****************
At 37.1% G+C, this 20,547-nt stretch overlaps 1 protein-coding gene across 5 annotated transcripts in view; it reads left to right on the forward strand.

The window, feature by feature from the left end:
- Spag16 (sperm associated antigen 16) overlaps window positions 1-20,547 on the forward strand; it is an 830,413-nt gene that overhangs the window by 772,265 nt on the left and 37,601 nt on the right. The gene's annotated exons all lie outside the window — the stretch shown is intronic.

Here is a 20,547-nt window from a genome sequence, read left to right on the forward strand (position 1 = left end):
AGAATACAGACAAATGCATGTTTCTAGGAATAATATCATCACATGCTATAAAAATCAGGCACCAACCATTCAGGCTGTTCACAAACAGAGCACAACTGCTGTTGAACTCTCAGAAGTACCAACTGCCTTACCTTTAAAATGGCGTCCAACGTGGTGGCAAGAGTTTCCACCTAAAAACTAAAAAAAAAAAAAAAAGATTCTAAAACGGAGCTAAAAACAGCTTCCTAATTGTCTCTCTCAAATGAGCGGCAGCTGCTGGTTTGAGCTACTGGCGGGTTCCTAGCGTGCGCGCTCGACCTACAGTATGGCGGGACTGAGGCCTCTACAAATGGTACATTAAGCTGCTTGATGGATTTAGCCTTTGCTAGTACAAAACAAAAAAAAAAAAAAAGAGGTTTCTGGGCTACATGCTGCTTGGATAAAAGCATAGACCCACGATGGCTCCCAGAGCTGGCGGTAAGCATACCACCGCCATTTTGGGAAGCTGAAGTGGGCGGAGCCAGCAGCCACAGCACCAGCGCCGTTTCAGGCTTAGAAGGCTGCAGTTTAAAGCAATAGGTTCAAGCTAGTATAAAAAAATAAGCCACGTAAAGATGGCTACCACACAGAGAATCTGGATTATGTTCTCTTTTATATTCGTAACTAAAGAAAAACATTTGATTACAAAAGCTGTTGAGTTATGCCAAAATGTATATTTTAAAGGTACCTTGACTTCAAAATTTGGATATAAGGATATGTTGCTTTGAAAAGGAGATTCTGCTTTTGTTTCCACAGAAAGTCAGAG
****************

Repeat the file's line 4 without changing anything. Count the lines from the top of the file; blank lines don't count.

Here is a 20,547-nt window from a genome sequence, read left to right on the forward strand (position 1 = left end):